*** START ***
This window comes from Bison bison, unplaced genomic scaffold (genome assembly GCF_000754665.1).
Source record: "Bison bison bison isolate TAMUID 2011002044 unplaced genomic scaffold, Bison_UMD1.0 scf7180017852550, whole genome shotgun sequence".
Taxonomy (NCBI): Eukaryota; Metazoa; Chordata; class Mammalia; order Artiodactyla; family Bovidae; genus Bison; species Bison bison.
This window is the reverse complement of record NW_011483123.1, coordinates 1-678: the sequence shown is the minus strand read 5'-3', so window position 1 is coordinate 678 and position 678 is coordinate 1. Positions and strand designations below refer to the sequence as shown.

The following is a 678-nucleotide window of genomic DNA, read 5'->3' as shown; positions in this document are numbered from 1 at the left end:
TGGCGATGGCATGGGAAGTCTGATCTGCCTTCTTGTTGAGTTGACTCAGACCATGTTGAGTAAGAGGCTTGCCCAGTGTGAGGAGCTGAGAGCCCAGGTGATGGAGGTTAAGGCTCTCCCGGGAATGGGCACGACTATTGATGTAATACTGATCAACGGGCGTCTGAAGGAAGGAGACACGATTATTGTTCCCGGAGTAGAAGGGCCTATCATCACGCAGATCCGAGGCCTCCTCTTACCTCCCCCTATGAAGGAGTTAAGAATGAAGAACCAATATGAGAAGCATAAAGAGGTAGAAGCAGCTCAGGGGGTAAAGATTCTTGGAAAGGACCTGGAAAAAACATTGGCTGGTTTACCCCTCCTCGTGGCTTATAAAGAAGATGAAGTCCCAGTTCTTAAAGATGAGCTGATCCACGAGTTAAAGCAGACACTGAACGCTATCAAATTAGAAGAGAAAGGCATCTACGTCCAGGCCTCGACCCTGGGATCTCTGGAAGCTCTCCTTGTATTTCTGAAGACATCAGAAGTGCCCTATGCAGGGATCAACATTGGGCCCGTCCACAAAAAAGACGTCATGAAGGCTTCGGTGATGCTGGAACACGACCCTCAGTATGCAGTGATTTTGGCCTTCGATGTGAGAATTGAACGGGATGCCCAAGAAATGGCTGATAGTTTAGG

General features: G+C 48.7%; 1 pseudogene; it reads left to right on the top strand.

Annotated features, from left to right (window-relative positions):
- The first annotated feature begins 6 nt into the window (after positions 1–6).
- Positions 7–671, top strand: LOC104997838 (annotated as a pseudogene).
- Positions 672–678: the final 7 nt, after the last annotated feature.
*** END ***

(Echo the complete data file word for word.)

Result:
This window comes from Bison bison, unplaced genomic scaffold (genome assembly GCF_000754665.1).
Source record: "Bison bison bison isolate TAMUID 2011002044 unplaced genomic scaffold, Bison_UMD1.0 scf7180017852550, whole genome shotgun sequence".
Taxonomy (NCBI): Eukaryota; Metazoa; Chordata; class Mammalia; order Artiodactyla; family Bovidae; genus Bison; species Bison bison.
This window is the reverse complement of record NW_011483123.1, coordinates 1-678: the sequence shown is the minus strand read 5'-3', so window position 1 is coordinate 678 and position 678 is coordinate 1. Positions and strand designations below refer to the sequence as shown.

The following is a 678-nucleotide window of genomic DNA, read 5'->3' as shown; positions in this document are numbered from 1 at the left end:
TGGCGATGGCATGGGAAGTCTGATCTGCCTTCTTGTTGAGTTGACTCAGACCATGTTGAGTAAGAGGCTTGCCCAGTGTGAGGAGCTGAGAGCCCAGGTGATGGAGGTTAAGGCTCTCCCGGGAATGGGCACGACTATTGATGTAATACTGATCAACGGGCGTCTGAAGGAAGGAGACACGATTATTGTTCCCGGAGTAGAAGGGCCTATCATCACGCAGATCCGAGGCCTCCTCTTACCTCCCCCTATGAAGGAGTTAAGAATGAAGAACCAATATGAGAAGCATAAAGAGGTAGAAGCAGCTCAGGGGGTAAAGATTCTTGGAAAGGACCTGGAAAAAACATTGGCTGGTTTACCCCTCCTCGTGGCTTATAAAGAAGATGAAGTCCCAGTTCTTAAAGATGAGCTGATCCACGAGTTAAAGCAGACACTGAACGCTATCAAATTAGAAGAGAAAGGCATCTACGTCCAGGCCTCGACCCTGGGATCTCTGGAAGCTCTCCTTGTATTTCTGAAGACATCAGAAGTGCCCTATGCAGGGATCAACATTGGGCCCGTCCACAAAAAAGACGTCATGAAGGCTTCGGTGATGCTGGAACACGACCCTCAGTATGCAGTGATTTTGGCCTTCGATGTGAGAATTGAACGGGATGCCCAAGAAATGGCTGATAGTTTAGG

General features: G+C 48.7%; 1 pseudogene; it reads left to right on the top strand.

Annotated features, from left to right (window-relative positions):
- The first annotated feature begins 6 nt into the window (after positions 1–6).
- Positions 7–671, top strand: LOC104997838 (annotated as a pseudogene).
- Positions 672–678: the final 7 nt, after the last annotated feature.